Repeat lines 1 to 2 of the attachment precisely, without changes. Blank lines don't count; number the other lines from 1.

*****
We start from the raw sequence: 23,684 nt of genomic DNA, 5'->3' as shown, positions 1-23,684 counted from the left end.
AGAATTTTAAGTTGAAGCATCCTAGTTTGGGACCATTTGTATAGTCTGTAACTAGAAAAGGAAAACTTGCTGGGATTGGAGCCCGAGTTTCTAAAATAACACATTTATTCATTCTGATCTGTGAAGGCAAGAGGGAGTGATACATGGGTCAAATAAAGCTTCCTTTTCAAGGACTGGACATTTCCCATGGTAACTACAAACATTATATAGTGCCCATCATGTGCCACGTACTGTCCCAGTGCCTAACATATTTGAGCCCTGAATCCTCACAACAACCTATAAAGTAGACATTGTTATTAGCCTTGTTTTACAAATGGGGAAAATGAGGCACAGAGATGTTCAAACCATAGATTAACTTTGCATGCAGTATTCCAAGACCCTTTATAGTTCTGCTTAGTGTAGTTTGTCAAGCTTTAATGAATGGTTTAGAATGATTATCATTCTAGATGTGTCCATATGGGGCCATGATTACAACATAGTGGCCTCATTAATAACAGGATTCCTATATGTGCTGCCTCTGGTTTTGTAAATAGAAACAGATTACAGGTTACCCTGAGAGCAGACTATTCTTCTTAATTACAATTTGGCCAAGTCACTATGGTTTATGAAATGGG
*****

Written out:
We start from the raw sequence: 23,684 nt of genomic DNA, 5'->3' as shown, positions 1-23,684 counted from the left end.
AGAATTTTAAGTTGAAGCATCCTAGTTTGGGACCATTTGTATAGTCTGTAACTAGAAAAGGAAAACTTGCTGGGATTGGAGCCCGAGTTTCTAAAATAACACATTTATTCATTCTGATCTGTGAAGGCAAGAGGGAGTGATACATGGGTCAAATAAAGCTTCCTTTTCAAGGACTGGACATTTCCCATGGTAACTACAAACATTATATAGTGCCCATCATGTGCCACGTACTGTCCCAGTGCCTAACATATTTGAGCCCTGAATCCTCACAACAACCTATAAAGTAGACATTGTTATTAGCCTTGTTTTACAAATGGGGAAAATGAGGCACAGAGATGTTCAAACCATAGATTAACTTTGCATGCAGTATTCCAAGACCCTTTATAGTTCTGCTTAGTGTAGTTTGTCAAGCTTTAATGAATGGTTTAGAATGATTATCATTCTAGATGTGTCCATATGGGGCCATGATTACAACATAGTGGCCTCATTAATAACAGGATTCCTATATGTGCTGCCTCTGGTTTTGTAAATAGAAACAGATTACAGGTTACCCTGAGAGCAGACTATTCTTCTTAATTACAATTTGGCCAAGTCACTATGGTTTATGAAATGGG